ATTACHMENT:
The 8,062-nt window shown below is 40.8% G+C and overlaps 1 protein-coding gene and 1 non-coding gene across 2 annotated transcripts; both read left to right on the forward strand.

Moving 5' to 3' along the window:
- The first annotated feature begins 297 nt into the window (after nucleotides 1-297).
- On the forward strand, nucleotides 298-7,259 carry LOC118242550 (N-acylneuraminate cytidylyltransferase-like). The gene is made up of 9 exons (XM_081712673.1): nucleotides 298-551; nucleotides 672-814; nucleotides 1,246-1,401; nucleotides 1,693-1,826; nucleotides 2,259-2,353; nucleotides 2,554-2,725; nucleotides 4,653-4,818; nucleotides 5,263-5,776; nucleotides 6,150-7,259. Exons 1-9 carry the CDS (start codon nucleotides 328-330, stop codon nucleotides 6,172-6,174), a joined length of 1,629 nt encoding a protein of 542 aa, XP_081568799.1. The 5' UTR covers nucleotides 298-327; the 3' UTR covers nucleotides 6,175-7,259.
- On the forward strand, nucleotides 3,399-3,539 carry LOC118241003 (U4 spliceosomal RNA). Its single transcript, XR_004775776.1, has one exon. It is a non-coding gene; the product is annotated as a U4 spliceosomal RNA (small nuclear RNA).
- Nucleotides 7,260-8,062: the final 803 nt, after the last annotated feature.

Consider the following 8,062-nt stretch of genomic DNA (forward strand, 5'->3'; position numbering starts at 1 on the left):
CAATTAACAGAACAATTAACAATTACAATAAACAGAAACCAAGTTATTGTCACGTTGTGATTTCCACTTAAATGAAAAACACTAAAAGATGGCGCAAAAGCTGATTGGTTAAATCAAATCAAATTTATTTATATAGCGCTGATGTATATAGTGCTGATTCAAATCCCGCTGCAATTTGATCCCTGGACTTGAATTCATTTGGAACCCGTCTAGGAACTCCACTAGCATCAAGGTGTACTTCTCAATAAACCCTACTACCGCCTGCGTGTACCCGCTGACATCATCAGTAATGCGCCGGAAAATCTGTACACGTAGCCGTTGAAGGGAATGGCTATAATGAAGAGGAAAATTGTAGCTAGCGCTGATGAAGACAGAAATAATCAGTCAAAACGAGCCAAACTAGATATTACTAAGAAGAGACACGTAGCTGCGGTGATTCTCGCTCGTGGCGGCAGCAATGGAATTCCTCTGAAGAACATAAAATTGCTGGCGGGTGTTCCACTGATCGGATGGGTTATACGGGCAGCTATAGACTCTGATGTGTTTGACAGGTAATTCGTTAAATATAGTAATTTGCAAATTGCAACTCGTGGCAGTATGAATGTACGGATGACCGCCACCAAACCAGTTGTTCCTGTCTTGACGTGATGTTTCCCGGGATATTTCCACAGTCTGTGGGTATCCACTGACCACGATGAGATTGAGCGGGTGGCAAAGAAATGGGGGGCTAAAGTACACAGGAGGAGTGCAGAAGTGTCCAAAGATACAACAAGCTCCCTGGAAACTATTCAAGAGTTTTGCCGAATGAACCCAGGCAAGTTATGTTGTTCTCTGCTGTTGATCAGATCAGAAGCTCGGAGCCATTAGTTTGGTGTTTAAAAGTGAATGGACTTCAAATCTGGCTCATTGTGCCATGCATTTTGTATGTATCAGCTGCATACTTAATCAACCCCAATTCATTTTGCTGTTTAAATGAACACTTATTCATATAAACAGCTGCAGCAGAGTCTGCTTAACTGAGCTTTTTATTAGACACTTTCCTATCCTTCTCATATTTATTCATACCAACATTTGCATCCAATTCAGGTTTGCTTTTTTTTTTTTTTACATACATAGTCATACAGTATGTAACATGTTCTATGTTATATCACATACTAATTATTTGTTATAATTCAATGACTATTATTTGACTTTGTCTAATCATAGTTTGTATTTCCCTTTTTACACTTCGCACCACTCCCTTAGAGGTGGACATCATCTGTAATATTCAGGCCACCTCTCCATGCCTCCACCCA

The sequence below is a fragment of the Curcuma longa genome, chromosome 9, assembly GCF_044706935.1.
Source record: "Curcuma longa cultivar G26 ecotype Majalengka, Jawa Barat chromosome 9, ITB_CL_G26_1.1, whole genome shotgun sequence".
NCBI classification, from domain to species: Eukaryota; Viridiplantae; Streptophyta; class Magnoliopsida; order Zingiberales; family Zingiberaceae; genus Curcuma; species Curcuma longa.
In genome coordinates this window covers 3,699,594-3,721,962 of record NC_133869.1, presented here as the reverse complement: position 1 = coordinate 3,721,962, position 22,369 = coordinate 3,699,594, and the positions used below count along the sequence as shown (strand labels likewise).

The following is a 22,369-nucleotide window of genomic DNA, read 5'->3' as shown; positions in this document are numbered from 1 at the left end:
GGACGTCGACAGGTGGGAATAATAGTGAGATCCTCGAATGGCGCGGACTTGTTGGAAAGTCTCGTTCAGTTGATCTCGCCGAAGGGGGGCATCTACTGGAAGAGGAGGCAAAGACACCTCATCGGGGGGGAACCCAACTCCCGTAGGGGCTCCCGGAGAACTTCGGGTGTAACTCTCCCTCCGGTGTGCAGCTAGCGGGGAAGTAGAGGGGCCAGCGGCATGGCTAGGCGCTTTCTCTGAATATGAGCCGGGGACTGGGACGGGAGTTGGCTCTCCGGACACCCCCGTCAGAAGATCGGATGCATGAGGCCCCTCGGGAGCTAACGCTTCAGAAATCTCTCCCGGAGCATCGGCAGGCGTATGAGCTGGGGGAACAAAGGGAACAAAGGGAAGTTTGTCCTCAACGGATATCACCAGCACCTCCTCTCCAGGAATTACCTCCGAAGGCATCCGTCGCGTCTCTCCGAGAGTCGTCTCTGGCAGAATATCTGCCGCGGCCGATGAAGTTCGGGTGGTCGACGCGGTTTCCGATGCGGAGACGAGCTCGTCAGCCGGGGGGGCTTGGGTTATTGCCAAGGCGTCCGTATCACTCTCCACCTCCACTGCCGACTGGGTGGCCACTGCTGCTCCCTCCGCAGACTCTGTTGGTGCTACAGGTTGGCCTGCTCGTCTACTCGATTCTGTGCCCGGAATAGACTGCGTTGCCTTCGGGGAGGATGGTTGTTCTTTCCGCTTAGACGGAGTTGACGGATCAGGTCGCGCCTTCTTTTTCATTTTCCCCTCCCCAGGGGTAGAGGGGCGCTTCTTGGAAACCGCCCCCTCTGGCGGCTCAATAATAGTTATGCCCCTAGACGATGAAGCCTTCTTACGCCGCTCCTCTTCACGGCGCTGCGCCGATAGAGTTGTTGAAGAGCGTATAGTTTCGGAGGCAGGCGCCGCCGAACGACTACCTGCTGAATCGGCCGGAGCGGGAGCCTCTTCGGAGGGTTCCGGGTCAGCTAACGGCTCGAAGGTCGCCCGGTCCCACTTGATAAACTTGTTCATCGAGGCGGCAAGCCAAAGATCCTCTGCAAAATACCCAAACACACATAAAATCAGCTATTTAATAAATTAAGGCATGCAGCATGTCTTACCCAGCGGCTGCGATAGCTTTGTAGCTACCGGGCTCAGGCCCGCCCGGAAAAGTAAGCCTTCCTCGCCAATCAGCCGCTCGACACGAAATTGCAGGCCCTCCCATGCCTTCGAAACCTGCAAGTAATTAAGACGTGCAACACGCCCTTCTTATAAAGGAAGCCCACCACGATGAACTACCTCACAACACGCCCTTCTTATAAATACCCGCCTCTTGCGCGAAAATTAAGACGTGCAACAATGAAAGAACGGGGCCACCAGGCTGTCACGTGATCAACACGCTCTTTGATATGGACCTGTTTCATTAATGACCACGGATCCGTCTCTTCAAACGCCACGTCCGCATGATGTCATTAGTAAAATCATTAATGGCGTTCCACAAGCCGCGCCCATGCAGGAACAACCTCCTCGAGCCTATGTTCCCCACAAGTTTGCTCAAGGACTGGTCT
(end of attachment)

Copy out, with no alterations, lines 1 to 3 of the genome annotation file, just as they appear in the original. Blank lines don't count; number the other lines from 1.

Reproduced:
The 8,062-nt window shown below is 40.8% G+C and overlaps 1 protein-coding gene and 1 non-coding gene across 2 annotated transcripts; both read left to right on the forward strand.

Moving 5' to 3' along the window:
- The first annotated feature begins 297 nt into the window (after nucleotides 1-297).